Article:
Submission + - Essential Phone will ship next week, shortly after breaking 1B valuation

cloud.pt writes: Andy Rubin's Essential Phone will be releasing next week according to 9to5google, just shy from its initial June mark. The company has been speculated to be worth around $1.2B, after giant Foxconn filling yesterday for a 0.25% acquisition at around 3 million dollars — clearing unicorn status as it hasn't shipped a single unit at the time.

According to Engadget, future and existing pre-orders will have a chance to switch to the Pure White version of the slab, despite initial shipments being scheduled to be of the Black Moon variety. Essential's site storefront orders will get the device unlocked, while the only parties offering the device will initially be Sprint, and rumor has it also Amazon as it invested in the company through its Alexa fund. No matter the contract attached, it will come with the full range of network capabilities unlocked.

Submission + - Google Lunar X-Prize extends deadline (parabolicarc.com)

schwit1 writes: The Google Lunar X-Prize has announced that it has extended its contest deadline from the end of 2017 to the end of March 2018 for the finalists to complete their lunar rover mission and win the grand prize of $30 million.

They also announced several additional consolation prizes that all of the remaining five contestants can win should they achieve lunar orbit ($1.75 million) or successfully achieve a soft landing ($3 million), even if they are not the first to do it.

At least one team, Moon Express, will be helped enormously by the extra three months. This gives Rocket Lab just a little extra time to test its rocket before launching Moon Express’s rover to the Moon.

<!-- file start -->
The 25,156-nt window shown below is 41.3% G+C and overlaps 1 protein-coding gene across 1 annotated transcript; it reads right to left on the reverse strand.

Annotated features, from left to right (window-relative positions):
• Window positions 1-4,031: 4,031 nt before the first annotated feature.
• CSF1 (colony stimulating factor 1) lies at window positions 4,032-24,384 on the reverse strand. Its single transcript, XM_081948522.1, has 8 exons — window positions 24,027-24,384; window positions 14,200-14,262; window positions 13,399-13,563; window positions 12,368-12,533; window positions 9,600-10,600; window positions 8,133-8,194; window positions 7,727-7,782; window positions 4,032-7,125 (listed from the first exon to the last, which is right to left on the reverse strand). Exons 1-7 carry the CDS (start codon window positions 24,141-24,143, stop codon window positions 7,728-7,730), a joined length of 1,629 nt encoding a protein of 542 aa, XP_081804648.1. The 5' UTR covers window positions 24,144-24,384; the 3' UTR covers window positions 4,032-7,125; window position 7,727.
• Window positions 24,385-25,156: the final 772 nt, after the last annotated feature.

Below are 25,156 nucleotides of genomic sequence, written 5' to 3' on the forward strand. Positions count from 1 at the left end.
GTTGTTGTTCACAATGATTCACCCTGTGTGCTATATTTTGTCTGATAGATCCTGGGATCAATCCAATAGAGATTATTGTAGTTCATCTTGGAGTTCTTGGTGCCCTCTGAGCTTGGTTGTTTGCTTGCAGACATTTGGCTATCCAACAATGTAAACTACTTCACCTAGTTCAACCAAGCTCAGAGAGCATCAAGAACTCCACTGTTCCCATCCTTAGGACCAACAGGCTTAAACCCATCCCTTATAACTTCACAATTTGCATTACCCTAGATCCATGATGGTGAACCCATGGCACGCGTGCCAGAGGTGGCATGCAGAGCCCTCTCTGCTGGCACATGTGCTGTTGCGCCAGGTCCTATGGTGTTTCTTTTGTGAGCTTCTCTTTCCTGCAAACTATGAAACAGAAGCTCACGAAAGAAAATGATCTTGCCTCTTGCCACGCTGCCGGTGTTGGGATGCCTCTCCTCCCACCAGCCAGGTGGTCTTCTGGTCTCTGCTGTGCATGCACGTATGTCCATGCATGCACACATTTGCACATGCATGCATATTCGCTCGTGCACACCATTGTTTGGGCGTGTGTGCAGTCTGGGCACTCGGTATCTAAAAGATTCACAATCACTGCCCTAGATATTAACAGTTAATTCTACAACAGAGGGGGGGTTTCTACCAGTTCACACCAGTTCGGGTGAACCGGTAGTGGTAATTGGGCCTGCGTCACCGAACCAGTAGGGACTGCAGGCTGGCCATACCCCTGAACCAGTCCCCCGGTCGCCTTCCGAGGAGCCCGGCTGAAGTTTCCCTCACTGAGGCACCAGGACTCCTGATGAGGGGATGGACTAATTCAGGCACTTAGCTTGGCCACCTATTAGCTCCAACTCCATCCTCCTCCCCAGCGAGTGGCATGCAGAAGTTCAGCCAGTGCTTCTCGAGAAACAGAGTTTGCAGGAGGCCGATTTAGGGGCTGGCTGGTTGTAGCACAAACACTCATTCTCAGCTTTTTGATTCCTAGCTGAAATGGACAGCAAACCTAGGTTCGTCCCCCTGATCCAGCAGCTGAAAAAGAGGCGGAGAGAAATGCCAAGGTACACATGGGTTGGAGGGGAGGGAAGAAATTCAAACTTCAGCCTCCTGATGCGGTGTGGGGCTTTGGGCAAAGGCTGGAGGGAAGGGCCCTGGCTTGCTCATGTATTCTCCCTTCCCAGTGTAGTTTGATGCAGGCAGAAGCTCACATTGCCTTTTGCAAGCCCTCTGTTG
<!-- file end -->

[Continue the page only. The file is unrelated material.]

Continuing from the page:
Submission + - Ask Slashdot: What would you pay to see open sourced? 1

jbrase writes: A couple weeks back, I noticed this story about a petition to Adobe to release Flash as open-source. This dovetails neatly with something that I have been thinking about recently:

It is in the interest of the open-source community to make open-source development as profitable as possible. One potential means of making money from open source is crowdfunding. However, heretofore proprietary vendors are not likely to be enthusastic about using their flagship product to try out a relatively untested business model.

Crowdfunding the open source release of legacy technologies of historical significance could provide a low-risk way for vendors to experiment with making money by crowdfunding: The product has already turned them a profit.

With that, I'd like to ask Slashdot readers, what would you pay to see open sourced?